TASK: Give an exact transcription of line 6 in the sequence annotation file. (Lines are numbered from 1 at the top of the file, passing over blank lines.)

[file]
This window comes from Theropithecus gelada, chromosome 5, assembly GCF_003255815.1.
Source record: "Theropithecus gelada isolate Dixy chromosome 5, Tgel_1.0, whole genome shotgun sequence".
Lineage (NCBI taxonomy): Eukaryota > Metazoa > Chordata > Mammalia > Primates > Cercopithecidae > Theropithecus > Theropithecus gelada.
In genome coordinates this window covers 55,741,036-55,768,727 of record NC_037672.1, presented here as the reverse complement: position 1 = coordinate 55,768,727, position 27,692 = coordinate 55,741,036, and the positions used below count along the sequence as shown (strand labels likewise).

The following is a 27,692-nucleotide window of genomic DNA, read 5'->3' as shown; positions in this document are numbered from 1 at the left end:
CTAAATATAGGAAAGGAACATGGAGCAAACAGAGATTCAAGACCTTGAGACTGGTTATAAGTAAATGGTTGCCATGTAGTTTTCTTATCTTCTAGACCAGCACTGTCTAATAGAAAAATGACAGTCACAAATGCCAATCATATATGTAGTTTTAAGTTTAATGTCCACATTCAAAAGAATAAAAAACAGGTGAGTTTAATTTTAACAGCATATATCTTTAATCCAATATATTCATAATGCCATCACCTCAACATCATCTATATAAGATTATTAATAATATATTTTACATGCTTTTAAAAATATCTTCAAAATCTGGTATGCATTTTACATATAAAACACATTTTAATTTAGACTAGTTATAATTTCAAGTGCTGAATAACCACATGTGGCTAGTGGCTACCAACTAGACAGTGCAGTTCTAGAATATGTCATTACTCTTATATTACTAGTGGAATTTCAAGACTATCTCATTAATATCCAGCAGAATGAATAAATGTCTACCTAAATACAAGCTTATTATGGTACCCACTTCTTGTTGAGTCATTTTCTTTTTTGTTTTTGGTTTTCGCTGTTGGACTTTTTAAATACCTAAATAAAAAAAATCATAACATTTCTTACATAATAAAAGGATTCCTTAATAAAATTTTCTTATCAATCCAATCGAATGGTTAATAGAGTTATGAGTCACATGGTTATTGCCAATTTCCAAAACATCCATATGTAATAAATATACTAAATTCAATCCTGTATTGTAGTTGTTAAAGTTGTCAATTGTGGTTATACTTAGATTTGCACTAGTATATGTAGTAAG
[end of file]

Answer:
CTAAATATAGGAAAGGAACATGGAGCAAACAGAGATTCAAGACCTTGAGACTGGTTATAAGTAAATGGTTGCCATGTAGTTTTCTTATCTTCTAGACCAGCACTGTCTAATAGAAAAATGACAGTCACAAATGCCAATCATATATGTAGTTTTAAGTTTAATGTCCACATTCAAAAGAATAAAAAACAGGTGAGTTTAATTTTAACAGCATATATCTTTAATCCAATATATTCATAATGCCATCACCTCAACATCATCTATATAAGATTATTAATAATATATTTTACATGCTTTTAAAAATATCTTCAAAATCTGGTATGCATTTTACATATAAAACACATTTTAATTTAGACTAGTTATAATTTCAAGTGCTGAATAACCACATGTGGCTAGTGGCTACCAACTAGACAGTGCAGTTCTAGAATATGTCATTACTCTTATATTACTAGTGGAATTTCAAGACTATCTCATTAATATCCAGCAGAATGAATAAATGTCTACCTAAATACAAGCTTATTATGGTACCCACTTCTTGTTGAGTCATTTTCTTTTTTGTTTTTGGTTTTCGCTGTTGGACTTTTTAAATACCTAAATAAAAAAAATCATAACATTTCTTACATAATAAAAGGATTCCTTAATAAAATTTTCTTATCAATCCAATCGAATGGTTAATAGAGTTATGAGTCACATGGTTATTGCCAATTTCCAAAACATCCATATGTAATAAATATACTAAATTCAATCCTGTATTGTAGTTGTTAAAGTTGTCAATTGTGGTTATACTTAGATTTGCACTAGTATATGTAGTAAG